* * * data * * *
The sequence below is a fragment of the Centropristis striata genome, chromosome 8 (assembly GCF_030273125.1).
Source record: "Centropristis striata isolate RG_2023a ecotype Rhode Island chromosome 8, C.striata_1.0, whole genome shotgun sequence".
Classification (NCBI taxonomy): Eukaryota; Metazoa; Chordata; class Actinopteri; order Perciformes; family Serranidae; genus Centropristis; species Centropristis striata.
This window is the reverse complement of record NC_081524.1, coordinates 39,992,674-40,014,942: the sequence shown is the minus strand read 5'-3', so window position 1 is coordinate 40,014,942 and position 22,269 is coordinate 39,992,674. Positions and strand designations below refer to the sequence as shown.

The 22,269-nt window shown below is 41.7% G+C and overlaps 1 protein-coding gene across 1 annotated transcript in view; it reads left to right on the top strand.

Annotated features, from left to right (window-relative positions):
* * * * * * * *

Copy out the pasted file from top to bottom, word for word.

The sequence below is a fragment of the Centropristis striata genome, chromosome 8 (assembly GCF_030273125.1).
Source record: "Centropristis striata isolate RG_2023a ecotype Rhode Island chromosome 8, C.striata_1.0, whole genome shotgun sequence".
Classification (NCBI taxonomy): Eukaryota; Metazoa; Chordata; class Actinopteri; order Perciformes; family Serranidae; genus Centropristis; species Centropristis striata.
This window is the reverse complement of record NC_081524.1, coordinates 39,992,674-40,014,942: the sequence shown is the minus strand read 5'-3', so window position 1 is coordinate 40,014,942 and position 22,269 is coordinate 39,992,674. Positions and strand designations below refer to the sequence as shown.

The 22,269-nt window shown below is 41.7% G+C and overlaps 1 protein-coding gene across 1 annotated transcript in view; it reads left to right on the top strand.

Annotated features, from left to right (window-relative positions):